Roundworms Can Live Longer Thanks To A New Experimental Strategy

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Researchers working in the field of the aging study reported a unique experimental strategy that reduced the pace of physical decline and increased the lives of roundworms called C. elgans. These worms are often employed in biological investigations. Their results were published in the scientific journal Nature Aging, which is published by the Springer Nature group, in the issue of December 30.

As part of the research that they are doing on how to live a longer life, their team is interested in finding methods to directly affect the activity of mitochondria. The mitochondria in a live cell serve as the cell’s energy generators. Among the numerous crucial roles that they perform, one of the most important is in the process of cellular respiration and the creation of energy.

The mitochondria deteriorate with the passage of time. In addition, as time passes, worms, humans, and other creatures start to show indications of becoming older, such as difficulties moving and other symptoms of aging. Because of their relatively short lifespan—only two to three weeks on average—roundworms are often used in research on the aging process. This indicates that study findings may be achieved rather fast in most cases.

What does the study investigate?

The researchers who worked on this most recent study sought to find out more about the role that mitochondrial malfunction plays in the aging process of roundworms and whether or not part of this decline may be slowed down or even reversed. The organelles known as mitochondria are protected by a double membrane. The innermost layer is accordion-pleated for added texture. In earlier modeling experiments carried out by other researchers, it was revealed that the voltage potential over the inner membrane gradually decreased with increasing age.

The reason for this is a significant mystery in the field of study on aging. Many of the necessary functions of these cellular organelles are driven by the potential across the mitochondrial membrane. A decrease in the potential across the mitochondrial membrane is an intriguing possible explanation for the various dysfunctions associated with aging. On the other hand, it is not entirely obvious whether a decrease in the voltage potential of the mitochondria is a cause or a result of the aging of cells.

The scientists used a method known as optogenetics, which involves the channeling of light to precisely regulate a biological activity inside of a cell. This was done in an effort to accomplish the challenging aim of verifying causality. Using an instrument known as the “mitochondria-ON.” they were able to precisely raise the mitochondrial membrane potential in the cells of adult roundworms.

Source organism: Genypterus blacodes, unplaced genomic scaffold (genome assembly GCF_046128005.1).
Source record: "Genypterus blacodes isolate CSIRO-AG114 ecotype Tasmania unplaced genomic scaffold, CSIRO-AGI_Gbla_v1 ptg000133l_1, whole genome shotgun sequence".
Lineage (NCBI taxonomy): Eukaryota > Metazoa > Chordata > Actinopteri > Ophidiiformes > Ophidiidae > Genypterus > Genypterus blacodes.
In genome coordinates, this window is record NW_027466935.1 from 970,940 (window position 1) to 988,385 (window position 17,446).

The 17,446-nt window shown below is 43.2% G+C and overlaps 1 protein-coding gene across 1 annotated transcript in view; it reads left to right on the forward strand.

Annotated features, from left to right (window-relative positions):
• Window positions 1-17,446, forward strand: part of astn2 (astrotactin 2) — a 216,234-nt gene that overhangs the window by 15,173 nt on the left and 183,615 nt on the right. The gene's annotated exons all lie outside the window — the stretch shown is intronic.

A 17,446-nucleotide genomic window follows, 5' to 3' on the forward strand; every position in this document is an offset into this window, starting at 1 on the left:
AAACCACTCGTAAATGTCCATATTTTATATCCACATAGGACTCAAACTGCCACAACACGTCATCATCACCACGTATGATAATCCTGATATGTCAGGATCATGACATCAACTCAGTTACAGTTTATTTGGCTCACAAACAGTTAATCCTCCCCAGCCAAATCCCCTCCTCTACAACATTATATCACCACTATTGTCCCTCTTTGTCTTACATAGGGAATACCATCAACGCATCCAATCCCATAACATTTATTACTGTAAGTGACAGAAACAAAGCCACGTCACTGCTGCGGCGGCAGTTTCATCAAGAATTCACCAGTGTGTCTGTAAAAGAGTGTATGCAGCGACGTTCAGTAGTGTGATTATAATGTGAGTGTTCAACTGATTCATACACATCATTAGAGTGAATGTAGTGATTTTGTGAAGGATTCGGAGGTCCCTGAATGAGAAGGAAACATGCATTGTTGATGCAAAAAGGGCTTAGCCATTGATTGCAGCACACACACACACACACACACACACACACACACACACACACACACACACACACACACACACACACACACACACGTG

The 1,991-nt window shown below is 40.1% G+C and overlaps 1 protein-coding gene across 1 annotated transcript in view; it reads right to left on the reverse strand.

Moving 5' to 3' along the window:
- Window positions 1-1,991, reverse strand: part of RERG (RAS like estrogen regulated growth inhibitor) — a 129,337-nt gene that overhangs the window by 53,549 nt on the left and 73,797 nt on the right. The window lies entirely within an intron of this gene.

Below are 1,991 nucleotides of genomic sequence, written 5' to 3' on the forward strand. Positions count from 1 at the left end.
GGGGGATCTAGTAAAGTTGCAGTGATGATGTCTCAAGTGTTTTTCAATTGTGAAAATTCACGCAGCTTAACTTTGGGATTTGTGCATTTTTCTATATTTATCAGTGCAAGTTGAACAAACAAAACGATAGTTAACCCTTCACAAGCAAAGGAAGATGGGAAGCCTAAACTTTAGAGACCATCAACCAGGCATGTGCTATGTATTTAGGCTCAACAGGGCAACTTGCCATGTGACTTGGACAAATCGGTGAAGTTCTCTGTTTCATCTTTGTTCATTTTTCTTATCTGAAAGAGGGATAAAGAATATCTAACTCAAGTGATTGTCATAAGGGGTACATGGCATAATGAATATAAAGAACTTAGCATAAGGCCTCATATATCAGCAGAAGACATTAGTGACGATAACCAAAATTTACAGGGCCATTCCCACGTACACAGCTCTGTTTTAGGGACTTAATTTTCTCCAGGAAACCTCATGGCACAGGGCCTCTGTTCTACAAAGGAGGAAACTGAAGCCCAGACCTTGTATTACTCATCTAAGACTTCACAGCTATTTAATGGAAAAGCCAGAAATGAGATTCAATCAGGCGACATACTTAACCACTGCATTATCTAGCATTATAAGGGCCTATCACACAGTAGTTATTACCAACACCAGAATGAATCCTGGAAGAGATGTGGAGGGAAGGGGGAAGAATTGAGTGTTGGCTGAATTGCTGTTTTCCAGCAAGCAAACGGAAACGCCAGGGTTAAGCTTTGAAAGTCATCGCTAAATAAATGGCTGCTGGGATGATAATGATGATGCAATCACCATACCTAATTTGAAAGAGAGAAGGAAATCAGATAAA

Roundworms have bodies that are translucent, and under a microscope, all of their cells can be seen moving about. These are both traits that lend themselves well to this strategy. During the growth of the juvenile worm populations that were to be used in this research, they were shielded from light and maintained in complete darkness until Day 1 of their maturity. After that, they were put in the position to experience the experimental circumstances.

The scientists were able to reverse some of the age-related signs of aging in their 3 distinct strains of roundworms and increase the lifespan of the treated worms in a way that was reproducible when compared to the other ones.  This was accomplished by rejuvenating the mitochondrial membrane potential of the roundworms using the optogenetics method. They were capable of showing that only increasing the amount of mitochondrial membrane throughout adulthood via the use of an experiment that harnesses the energy of light is sufficient to slow down the aging process.

As they become older, roundworms, much like humans, often have a harder time moving about. Even though the worms were becoming older, the mitochondria-ON activation resulted in an increase in their rate of thrashing when they were immersed in liquid. These findings, the researchers added, tend to imply that age-related physiologic deterioration in the roundworms may be alleviated by directly reversing the decrease of mitochondrial voltage potential that happens with the advancement of age.

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